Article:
A few more articles on Change Management are listed below :
- Woldring. R., (1999). A Manager's short primer on resistance to change in organizations. Workplace Competence International Limited. (Move! shares the analysis in this article, but not the reaction the author is proposing to managers !!! For instance he suggests to fire employees who think the 'change is wrong'. That is a fundamental thinking error. If experience, qualified employees tell you 'not to go that route for change', you better listen to them because they might be right !!!)
- Cross, Parise & Weiss., (2007). The role of networks in organizational change. Mc Kinsey & Company
- Joan Minieri, et al., (no date). From Constituents to Stakeholders. Community-Based Approaches to Building Organizational Ownership and Providing Opportunities to Lead. NYU, Wagner Graduate School of Public Service.
- Julian Stodd., (2013). The co-creation and co-ownership of organizational change (blog, the picture is coming from Julian's Blog)
Garvin, David A., Amy C. Edmondson, and Francesca Gino. "Is Yours a Learning Organization?" Harvard Business Review 86, no. 3 (March 2008).
The fast changing, unpredictable, complex and globalized business context most organization operate in create a new challenge. Where once organizatons were successful (in stable markets) copying their success formulas and producing standard products, with high standard quality at the lowest possible price, today the game has totally changed.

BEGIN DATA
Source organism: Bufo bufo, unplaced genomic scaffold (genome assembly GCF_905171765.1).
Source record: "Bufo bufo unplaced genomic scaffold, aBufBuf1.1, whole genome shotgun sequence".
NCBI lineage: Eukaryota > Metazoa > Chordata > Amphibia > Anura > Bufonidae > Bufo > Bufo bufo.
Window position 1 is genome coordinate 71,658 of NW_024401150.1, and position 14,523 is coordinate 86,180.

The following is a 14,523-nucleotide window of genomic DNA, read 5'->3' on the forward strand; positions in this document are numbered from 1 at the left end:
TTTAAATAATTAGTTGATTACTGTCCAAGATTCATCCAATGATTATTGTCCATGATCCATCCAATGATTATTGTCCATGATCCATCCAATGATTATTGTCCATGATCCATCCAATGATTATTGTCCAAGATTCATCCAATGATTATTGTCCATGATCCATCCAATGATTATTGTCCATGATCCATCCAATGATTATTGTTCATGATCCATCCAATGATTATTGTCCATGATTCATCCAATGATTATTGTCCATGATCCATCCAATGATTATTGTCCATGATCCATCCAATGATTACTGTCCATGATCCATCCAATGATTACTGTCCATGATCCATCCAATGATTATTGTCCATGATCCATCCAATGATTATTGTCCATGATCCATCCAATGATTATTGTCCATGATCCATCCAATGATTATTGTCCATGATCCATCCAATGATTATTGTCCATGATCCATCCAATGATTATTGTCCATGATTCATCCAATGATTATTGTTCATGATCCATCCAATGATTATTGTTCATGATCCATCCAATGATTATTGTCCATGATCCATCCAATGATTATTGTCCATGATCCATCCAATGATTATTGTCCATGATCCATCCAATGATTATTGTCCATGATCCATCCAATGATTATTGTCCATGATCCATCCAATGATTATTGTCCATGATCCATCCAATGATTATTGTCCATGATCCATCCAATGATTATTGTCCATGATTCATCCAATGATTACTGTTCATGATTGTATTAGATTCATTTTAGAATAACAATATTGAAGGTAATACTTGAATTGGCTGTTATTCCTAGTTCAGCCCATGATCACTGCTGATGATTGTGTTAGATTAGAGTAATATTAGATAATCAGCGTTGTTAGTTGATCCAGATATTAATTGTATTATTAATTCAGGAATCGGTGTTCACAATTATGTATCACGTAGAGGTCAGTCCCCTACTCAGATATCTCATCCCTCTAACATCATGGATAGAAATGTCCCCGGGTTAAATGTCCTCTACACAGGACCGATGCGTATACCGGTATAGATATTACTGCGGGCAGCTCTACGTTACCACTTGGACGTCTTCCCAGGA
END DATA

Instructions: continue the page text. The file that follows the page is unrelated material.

Copying the successful recipies of the past is the reason of failure in the future. An orgnazation needs to be capable of finding totally new answers to the challenges and opportunities that are coming towards them. And company that can do that, that is good at becoming good rapidly in totally different things, is a learning organization.
It's about creating a workplace that creates learning and innovaton, it's about sharing knowledge, it's about allowing challenge, contradiction and mistake, it's about collaboration, shared decision making, maximizing involvement, developing sense of belonging etc... The concept is now over 30 years old, but still in organizations we struggle to create truly organizational learning, creative energy and deep, cross the board engagement for a shared purpose.
A few more articles on the concept Learning Organization are listed below :
- David Garvin, Learning Organization Survey (electronical version) (pdf version adapted by C. Leemans)
- Katie Smith Milway & Amy Saxton., (2011). The Challenge of Organizational Learning. Standford Social Innovation Review.
- Robert Allio., (2003). Interview with Russell L. Ackof. Strategy & Leadership. Vol.31, n°3.
- Gretchen Spreitzer & Christine Sporat., (2012). Creating Sustainable Performance. If you give your employees the chance to learn and grow, they'll thrive and so will your organization. Harvard Business Review. Jan-Feb.
- Chris Argyris, (1991). Teaching Smart People How to Learn. Reflections, Vol.4, n°2.